12. Anon
    Posted March 21, 2011 at 3:19 pm | Permalink

    Um…Kyoko could have easily killed witch Sayaka with little injury to herself.

    She deliberately destroyed her soul Gem because she didn’t want to leave Sayaka alone.

    • Posted March 21, 2011 at 7:21 pm | Permalink

      Debatable. Interviews indicate that Kyouko was all offense, no defense (in the same way that Homura was all skill, and weak in Magioc). Against the continuous attacks of Octavia (which, mind, she was only defending against in the hope of convincing her), she’d cave in eventually.

    • Posted March 21, 2011 at 11:22 pm | Permalink

      Well we’ll never know if Kyouko could have truly beaten Sayaka with little injury to herself.

      I am rather surprised that Homura let her kill herself though if that’s the case. You would think that if she’s trying to save Madoka, she would want Kyouko’s help in dealing with Walpurgisnacht. But that’s just speculation.

      • amado
        Posted March 22, 2011 at 5:58 pm | Permalink

        if you remember right, kyouko put a barrier to stop homura from interfering and help them escape.
        even with time powers, she wont be able to get in easily and she also had madoka to take care of.

        • Posted March 22, 2011 at 7:49 pm | Permalink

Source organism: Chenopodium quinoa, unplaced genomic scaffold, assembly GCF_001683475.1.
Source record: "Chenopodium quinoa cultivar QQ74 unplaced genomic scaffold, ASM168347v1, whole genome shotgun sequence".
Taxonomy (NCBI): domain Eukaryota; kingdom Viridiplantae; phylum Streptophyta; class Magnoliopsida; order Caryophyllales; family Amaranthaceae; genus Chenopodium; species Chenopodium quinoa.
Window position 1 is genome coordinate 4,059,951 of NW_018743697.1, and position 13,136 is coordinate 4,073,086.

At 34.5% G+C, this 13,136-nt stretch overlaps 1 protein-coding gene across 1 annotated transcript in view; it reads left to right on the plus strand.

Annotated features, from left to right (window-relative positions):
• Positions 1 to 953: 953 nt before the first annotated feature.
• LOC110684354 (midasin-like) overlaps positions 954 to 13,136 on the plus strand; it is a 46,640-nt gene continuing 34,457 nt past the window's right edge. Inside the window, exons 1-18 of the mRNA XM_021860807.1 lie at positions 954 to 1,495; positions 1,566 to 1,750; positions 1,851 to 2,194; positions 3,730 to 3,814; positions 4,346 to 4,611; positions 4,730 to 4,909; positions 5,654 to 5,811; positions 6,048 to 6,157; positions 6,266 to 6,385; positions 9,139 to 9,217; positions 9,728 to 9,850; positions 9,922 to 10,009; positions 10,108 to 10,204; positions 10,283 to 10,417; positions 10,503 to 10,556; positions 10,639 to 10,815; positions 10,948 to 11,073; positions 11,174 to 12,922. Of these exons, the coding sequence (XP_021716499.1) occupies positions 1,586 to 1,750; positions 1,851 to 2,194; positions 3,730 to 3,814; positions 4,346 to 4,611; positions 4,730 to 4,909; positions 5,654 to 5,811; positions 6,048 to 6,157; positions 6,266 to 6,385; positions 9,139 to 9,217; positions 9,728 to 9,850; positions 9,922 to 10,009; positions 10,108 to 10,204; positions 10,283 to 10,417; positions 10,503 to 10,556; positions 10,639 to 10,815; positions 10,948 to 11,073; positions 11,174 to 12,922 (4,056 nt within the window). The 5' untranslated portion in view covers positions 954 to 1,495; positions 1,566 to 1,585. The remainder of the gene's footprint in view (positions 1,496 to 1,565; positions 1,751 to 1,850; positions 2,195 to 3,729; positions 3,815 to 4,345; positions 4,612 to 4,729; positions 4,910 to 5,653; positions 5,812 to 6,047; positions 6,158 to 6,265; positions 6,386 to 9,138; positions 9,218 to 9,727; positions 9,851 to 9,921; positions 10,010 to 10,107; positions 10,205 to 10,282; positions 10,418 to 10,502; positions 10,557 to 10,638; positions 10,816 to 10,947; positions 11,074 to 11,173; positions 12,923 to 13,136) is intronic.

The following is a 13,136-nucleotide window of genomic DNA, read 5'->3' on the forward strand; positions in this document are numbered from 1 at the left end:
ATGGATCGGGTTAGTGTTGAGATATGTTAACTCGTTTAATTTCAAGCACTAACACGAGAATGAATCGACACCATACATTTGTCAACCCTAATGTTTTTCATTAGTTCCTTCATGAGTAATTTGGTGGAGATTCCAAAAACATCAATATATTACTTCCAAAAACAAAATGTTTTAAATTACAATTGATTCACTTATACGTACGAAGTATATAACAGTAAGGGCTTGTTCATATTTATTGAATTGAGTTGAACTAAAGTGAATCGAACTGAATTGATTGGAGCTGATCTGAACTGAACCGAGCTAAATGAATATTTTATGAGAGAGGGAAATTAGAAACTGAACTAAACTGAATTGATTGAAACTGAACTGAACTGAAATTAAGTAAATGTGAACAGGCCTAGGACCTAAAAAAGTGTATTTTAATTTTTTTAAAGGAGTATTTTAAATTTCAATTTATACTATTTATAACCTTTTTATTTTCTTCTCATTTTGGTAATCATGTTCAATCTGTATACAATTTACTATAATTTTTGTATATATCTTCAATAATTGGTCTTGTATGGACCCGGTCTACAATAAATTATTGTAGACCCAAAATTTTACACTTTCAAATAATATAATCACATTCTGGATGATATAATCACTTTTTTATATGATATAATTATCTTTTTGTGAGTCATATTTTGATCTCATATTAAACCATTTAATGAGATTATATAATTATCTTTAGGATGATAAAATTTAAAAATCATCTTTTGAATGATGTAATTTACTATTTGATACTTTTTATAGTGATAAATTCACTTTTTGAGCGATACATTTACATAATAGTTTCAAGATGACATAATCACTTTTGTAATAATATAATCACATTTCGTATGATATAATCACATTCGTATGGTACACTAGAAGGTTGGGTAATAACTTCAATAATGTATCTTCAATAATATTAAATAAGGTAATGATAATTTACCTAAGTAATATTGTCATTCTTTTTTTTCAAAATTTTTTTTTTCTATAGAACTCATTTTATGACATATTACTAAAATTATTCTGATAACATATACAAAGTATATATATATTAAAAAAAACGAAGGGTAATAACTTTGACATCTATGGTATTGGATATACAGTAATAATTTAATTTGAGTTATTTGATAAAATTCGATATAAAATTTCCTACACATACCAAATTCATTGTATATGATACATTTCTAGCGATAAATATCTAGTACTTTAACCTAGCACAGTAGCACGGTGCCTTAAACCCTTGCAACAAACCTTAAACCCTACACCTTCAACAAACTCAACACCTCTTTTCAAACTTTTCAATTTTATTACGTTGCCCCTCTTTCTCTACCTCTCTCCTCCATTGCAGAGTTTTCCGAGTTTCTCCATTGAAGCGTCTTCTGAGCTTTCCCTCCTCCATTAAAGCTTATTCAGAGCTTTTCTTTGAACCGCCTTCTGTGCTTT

There’s still no appealing to Kyouko to, for example, let her help so that she can help save humanity by defeating Walpurgisnacht. There are still other options available to Homura than just getting in her way.

  13. DE
    Posted March 21, 2011 at 5:48 pm | Permalink

    I like this post except for one major thing. Timeline #1 was correct in that it’s ending was the one that made everyone happy. Madoka was happy. Mami was probably happy. Homura would have gotten over it and would have learned to go on in life.

    The major problem? It was all a BIG FAT LIE. Yes, what they were fighting for was a LIE. With that being said, I think the big moral lesson here is the truth hurt. The truth is ugly, gritty, painful, sad, and lonely. Look at Homura’s time jump back, every time she tried to mention the truth, the girls would gasp and not believe her. In fact, it made some of them more uncomfortable fighting with her. As more of the truth was relieved, the more the characters started falling apart. In fact, Homura could just recreate Timeline #1 again by lying her way through there by recreating the events again but something about that doesn’t seem right.

    The question is, what is truth worth if it only leads to unhappiness and sadness? Is truth worth the pain and suffering it causes? In the end, will the truth win out over the lies being permeated in this series.

    I think the big lesson learned is that people don’t like hearing the truth. They would prefer living a big fat lie in a dream world if they could. That is a pretty harsh lesson for a young kid after all the adults tell you to always tell the truth.

    P.S. As for entropy, I’m not expecting the author to be a great scientist. It’s a pretty tough topic. Everything here is fiction so I can live with their version of entropy being fictional too. Imagine the stuff goofy we would have believed if Wikipedia wasn’t here to help us learn. It might have been better though if the author used something “magical” or imaginary instead of something we knew something about so that paragraphs and paragraphs on entropy wouldn’t have been written.